1. Since lateral control (swerving) couldn’t have avoided this crash (the truck is almost 70 ft long (6 lanes wide) stretching broadside across the highway) , it doesn’t matter if Josh Brown ever had his hands on the steering wheel. That’s totally irrelevant.
  2. Why didn’t autobrake kick in when the tractor part of the tractor-trailer passed in front of the Tesla?
  3. How fast was the truck going when it cut off the Tesla? I couldn’t find the answer in 500 pages.

The full 500 page report is also available to view at NTSB: Docket Management System.

Will your baby need to learn to drive?

“They’ll be driving soon,” a friend said recently when I sent him a photo of my two young sons. “Hoping car will do that,” I responded, only half-joking.

But if you think about it, we may not be so far from that scenario and insurers are among those saying sooner, rather than later for self-driving cars.

From across the pond, this:

“Babies born today may never have to take a driving test.”

Axa UK’s chief executive Amanda Blanc told The Telegraph that autonomous vehicles could be on the roads within 15 years.

In preparation Ms. Blanc said it is crucial for the insurance industry to build a framework for what happens in the event of a car accident that is caused by a computer, rather than a human.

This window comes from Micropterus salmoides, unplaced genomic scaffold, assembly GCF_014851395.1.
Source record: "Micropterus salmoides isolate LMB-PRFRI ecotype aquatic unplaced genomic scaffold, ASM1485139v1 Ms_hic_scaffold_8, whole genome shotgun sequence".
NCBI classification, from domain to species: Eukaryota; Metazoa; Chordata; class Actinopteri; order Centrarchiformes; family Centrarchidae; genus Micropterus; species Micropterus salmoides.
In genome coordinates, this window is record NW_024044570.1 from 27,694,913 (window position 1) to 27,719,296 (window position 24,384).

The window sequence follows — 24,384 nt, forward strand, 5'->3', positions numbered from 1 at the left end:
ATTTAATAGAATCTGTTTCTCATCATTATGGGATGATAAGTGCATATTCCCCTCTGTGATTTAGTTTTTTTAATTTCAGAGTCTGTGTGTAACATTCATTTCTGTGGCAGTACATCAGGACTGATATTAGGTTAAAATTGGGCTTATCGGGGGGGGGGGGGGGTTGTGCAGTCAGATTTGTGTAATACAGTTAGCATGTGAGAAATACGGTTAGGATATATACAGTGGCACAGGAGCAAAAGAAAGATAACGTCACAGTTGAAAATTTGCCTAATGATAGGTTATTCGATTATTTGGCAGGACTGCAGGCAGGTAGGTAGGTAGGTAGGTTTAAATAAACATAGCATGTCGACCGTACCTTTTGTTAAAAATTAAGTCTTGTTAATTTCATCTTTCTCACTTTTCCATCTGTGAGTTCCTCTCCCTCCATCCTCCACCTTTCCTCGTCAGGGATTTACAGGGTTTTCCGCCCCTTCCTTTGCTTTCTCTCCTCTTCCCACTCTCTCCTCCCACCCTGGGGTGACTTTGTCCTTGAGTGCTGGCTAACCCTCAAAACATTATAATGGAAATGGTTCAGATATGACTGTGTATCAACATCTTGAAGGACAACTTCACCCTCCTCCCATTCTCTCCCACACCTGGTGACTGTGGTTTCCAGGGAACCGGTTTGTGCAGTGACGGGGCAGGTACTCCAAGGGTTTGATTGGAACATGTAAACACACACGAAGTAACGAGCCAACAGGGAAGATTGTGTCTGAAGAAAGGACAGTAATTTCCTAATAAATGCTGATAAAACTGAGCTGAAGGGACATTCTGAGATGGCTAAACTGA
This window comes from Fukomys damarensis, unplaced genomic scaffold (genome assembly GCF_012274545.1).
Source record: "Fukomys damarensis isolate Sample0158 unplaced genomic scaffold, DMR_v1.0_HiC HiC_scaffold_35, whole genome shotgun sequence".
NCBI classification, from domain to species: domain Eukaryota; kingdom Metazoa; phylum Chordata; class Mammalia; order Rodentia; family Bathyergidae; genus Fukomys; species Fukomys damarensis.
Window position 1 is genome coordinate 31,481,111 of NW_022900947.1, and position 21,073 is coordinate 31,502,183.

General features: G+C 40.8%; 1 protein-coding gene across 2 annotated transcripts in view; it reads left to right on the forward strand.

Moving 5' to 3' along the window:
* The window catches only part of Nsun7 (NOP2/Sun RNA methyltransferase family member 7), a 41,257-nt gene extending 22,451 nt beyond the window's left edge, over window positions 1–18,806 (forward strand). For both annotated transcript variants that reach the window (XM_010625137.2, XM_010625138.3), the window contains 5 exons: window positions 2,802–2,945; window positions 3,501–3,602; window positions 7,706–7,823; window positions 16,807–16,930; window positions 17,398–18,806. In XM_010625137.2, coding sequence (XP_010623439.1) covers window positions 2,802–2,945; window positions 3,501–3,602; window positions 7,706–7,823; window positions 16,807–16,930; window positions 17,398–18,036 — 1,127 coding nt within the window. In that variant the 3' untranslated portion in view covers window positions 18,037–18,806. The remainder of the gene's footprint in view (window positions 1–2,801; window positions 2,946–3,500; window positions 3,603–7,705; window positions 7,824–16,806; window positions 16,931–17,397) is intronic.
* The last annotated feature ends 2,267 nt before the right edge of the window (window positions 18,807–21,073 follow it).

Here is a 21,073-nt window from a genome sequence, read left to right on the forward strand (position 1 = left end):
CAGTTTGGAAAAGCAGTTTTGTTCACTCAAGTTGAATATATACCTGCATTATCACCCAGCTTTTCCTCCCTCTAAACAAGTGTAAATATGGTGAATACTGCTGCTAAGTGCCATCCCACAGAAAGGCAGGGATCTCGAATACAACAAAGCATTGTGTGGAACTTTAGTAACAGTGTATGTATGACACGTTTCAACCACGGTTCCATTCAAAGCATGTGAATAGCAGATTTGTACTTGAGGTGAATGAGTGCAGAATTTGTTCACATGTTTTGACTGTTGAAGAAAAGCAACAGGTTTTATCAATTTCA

“Driverless cars will not be able to take to the roads [without that],” she added.

Insurers know that new technology, particularly the rise of autonomous driving, will drive a big shift in liability claims and they are preparing accordingly.

For example, in our earlier post we reported that Allianz has already started building teams of engineers with experience in automotive and driverless technology.

The Trump administration is set to unveil revised self-driving guidelines within months, according to this Reuters report.

Despite advances in safety, the impact of collision/crash, particularly motor-related, is the main driver of liability loss activity in the United States, according to Allianz’s latest global claims review.

Check out the I.I.I. issues update Self-Driving Cars and Insurance.

How to protect crops and property from hail

Damage to vineyards following several years of severe hailstorms in the famed wine-growing region of Burgundy, France, is prompting greater prevention efforts.

London’s Daily Telegraph reports that producers are protecting their entire grape harvest with a cloud-seeding system—a hi-tech hail shield that is designed to modify storm clouds and suppress hail formation.

The system works by releasing tiny particles of silver iodide into the clouds where they stop the formation of hail stones, thereby reducing the risk of damage.

Cloud-seeding, or weather modification, has been used for many years in parts of the United States and Canada not just to suppress hail, but to enhance rainfall and snowfall in some cases. Insurers are involved in the research.

This makes sense. According to the National Oceanic Atmospheric Administration, hail causes approximately $1 billion in damage to crops and property annually.

A monster hailstorm that pounded Colorado’s Front Range on May 8 is on pace to be Colorado’s most expensive insured catastrophe, with an estimated preliminary insured loss of $1.4 billion, according to the Rocky Mountain Insurance Information Association.

For auto, home and business owners living in hail-prone areas, taking steps to minimize hail damage to property is essential.